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Articles > COM > Reading Office Document Properties
By Stjepan Pejic
Microsoft Office applications use OLE Structured Storage technology to subdivide the document file into multiple streams of data. While structured storage files can be used for a wide array of uses, by far the familiar use is as the underlying file format for Office documents. Many of the streams of data within an OLE Structured Storage document use proprietary formats unique to each application. However Microsoft has also defined standard streams of data that hold document properties such as the author, description, time and date of last edit, and so on. These document properties can be viewed from any application that supports this standard format.
Desaware's StorageTools allows Visual Basic programmers to read the property information from Office documents. This allows you to create programs that can search, categorize, view and even modify the properties of documents ranging from Excel spreadsheets, to PowerPoint slides to Word documents. This article will demonstrate how Desaware's StorageTools makes this possible. The sample code uses the demo version of the Storage ATL library, which is included with the sample code for the article.
Most of the property information describing an Office document is contained in the SummaryInformation and DocumentSummaryInformation streams. This is the data that you set with the File Properties menu in most Office applications, or in the Summary, Statistics and Custom tabs in the Explorer file properties dialog box. This information is easy to retrieve with StorageTools. After adding a reference to the StorageTools component to your application, you open the file and read in the elements of the SummaryInformation stream as shown here:
Dim dwStorage1 As New dwStorage Dim RootStorage As dStorage
Set RootStorage = dwStorage1.OpenStorageFile (file, flags)
' Load the SummaryInformation stream from the file If (RootStorage.siOpenSummaryInfo() = False) Then Debug.Print "This file has no Summary Info" Exit Sub End If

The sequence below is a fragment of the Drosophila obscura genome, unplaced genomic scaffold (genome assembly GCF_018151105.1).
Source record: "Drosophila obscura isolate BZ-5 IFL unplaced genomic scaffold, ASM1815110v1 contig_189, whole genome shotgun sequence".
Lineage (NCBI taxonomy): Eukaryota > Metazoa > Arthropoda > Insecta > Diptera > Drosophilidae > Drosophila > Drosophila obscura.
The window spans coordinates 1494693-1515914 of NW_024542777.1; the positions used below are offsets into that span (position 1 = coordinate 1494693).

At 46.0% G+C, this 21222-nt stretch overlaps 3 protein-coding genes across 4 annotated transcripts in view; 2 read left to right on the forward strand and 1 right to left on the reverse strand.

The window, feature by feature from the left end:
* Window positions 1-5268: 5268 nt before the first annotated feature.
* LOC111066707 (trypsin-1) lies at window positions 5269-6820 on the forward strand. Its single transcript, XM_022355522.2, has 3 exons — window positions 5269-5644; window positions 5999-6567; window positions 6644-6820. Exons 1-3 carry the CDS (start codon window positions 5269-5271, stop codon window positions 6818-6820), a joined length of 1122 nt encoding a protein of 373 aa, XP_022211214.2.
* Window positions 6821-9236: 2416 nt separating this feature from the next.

All the fixed properties of the SummaryInformation and DocumentSummaryInformation streams can be read with method calls from the RootStorage object. For example, to read the Author property, you would use the following line:
Dim sAuthor as String
' get the name of the document sAuthor = RootStorage.siGetAuthor()
There are separate functions to read and write each property in the SummaryInformation and DocumentSummaryInformation streams. There are also some helper functions to do things like increment the number of revisions, or record the current date and time as the time the document was printed.
There are also method calls for reading and writing the Custom properties in a structured storage file. To get the name and data of the first custom property, the following code can be used:
Dim vData as Variant Dim sName as String
sName = RootStorage.dsiUserDirectory(0) ' the Name vData = RootStorage.dsiUserGet(0) ' the Data
These summary information streams give you general information that pertains to any Office document (except for some PowerPoint specific items in the DocumentSummaryInformation stream). With the ability to access this information, you can create programs that search through Office document for specific authors, or for files that were printed on a certain date, and so on. Naturally, StorageTools allows you to modify this information as well.
It goes without saying that only a small portion of the data associated with a document is stored in the standard property streams. The actual document, formatting information, macros, embedded objects, and other application specific information is contained in the other streams and storages of Office files. While StorageTools does not directly parse the data in Office files, it does let you access data if you know where the information is stored. A number of articles in the Microsoft Developer's Network CD-ROM and Microsoft web site show you how to do things like peek into .xls files to see what version of Excel wrote the file. These articles are written for C programmers, but it is not difficult to port them to Visual Basic, as the StorageTools control closely matches the OLE structured storage methods. Some examples can be found here:
To show you some of the things you can do with this information, we have created a sample program called "StorageInfo". The StorageInfo program reads the property information from the SummaryInformation and DocumentSummaryInformation streams and places it in a form that is similar to the Explorer file properties dialog. If you use it to open an Excel file, it uses StorageTools' ability to read any stream to determine if the file contains any macros and which version of Excel created the file. This sample program only reads the items; it does let the user edit the information presented. For an example of saving changes back to disk, refer to the StorageBrowser program that comes with the full StorageTools product demo or with the StorageTools package itself.
You can download the sample code for this article from Desawares ftp site at ftp.desaware.com.
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